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Lab Projects Slow To Lease Up In Greater Boston As Demand Plunges

Boston's life sciences market is going through a transformational period as tenants re-evaluate what space they actually need.

The region's once-hot leasing market slowed dramatically in the second quarter, totaling less than one-third of the activity in the first quarter, according to Cushman & Wakefield data. The firm found that new life sciences demand in Greater Boston totaled 305K SF during Q2. 

BioMed Realty's Seaport Science Center project should be ready for occupancy by early 2024.

Cushman & Wakefield Vice Chair Connor Barnes said he thinks the market is stabilizing after unusually high demand earlier in the pandemic.

“I don’t think anyone anticipates it going back to that,” Barnes said. “We do anticipate that the demand will begin to normalize sooner than later.”

Across the board, 14.7% of the lab inventory in Greater Boston is available for lease, with 5M SF vacant, according to C&W. Cambridge's vacancy of 8.5% is below the regional average but still higher than the tight market it had in previous years. 

“The bulk of our market here is midstage pharma, which relies on public and private markets for funding,” Barnes said. “The public and private markets have been slow, so there’s less of an IPO window and less VC funding being deployed in companies to help them grow.”

In the first quarter, venture capital funding for Massachusetts-based companies reached its lowest point since 2019 with an average of $1.3B flowing into the state per month, according to Colliers, one-third of its 2021 peak.

With VC funding harder to secure, there has been less activity in the leasing market as tenants have been hesitant to take more space.

Six new lab developments totaling 1.2M SF were delivered in the region in the first half of 2023, according to C&W, and only 37.9% has been leased.

BioMed Realty’s 601 Congress St., also known as the Seaport Science Center, is a 492K SF lab project. As of February, the life sciences developer hadn't been able to pre-lease the building, which is expected to be ready for occupancy at the beginning of 2024, the Boston Business Journal reported.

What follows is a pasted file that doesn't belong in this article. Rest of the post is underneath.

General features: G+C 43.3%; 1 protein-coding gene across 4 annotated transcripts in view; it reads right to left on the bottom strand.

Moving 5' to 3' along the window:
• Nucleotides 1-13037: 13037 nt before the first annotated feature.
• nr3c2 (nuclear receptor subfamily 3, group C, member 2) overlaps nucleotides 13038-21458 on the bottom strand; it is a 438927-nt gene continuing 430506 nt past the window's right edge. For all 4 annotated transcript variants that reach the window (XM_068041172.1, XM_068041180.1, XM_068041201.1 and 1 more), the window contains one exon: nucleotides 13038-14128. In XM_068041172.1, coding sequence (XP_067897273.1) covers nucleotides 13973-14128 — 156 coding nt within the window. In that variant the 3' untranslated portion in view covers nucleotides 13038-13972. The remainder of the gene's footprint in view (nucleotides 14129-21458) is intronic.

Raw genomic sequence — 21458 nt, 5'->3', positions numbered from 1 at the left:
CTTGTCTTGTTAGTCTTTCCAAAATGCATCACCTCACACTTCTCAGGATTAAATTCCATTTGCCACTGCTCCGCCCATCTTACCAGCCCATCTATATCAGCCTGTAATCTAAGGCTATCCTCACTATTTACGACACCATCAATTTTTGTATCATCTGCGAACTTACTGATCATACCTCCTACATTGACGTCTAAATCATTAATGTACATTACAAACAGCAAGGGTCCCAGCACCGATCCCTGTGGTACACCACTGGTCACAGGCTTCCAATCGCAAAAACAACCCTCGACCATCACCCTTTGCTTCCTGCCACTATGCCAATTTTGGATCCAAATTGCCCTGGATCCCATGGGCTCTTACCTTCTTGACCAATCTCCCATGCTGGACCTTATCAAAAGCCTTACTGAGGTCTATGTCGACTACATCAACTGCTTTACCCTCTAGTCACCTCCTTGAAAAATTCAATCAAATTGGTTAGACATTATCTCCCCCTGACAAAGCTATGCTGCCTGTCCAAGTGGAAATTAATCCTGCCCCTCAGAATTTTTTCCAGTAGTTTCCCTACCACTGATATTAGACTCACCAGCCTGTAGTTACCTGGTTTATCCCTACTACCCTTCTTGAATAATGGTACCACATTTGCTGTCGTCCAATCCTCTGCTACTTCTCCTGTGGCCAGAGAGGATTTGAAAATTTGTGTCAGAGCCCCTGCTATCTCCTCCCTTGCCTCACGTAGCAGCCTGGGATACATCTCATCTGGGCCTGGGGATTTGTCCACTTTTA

A rendering of the converted Sears building at 60 First St.

Only 35.3% of the nearly 15M SF of under-construction lab space across the Greater Boston market had been pre-leased as of the second quarter, according to C&W.

For Berkeley Investments’ 64 Pleasant St. development in Watertown, its first tenant isn't a life sciences company but a clean tech one that will be able to take on its lab capabilities. The company, Via Separations, signed a lease for 50K SF at the 105K SF property, the BBJ reported.

However, East Cambridge and Kendall Square have performed better than the regional average, with 70.1% of their under-construction projects pre-leased. Barnes said that the dynamics in the submarket are changing, although it remains strong.

“What’s happening now is companies that are looking for space and want to be in Cambridge are considering it along with other submarkets,” Barnes said. “They have the opportunity to be there.”

Anchor Line Partners and Northwood Investors were able to secure two tenants for their 60 First St. development in East Cambridge. The building is 100% leased by Prime Medicine, which took 148K SF, and Korro Bio, which plans to occupy 50K SF, Boston Real Estate Times reported.

Barnes said that time will tell if rents in Cambridge will begin to decrease, but more midsized companies are interested in space in the market now that there is more availability.

“We haven’t really seen enough executed transactions to point to the fact that rents are flat or down,” he said. “It just hasn’t happened yet, but what is happening is that there is availability in East Cambridge for the first time.”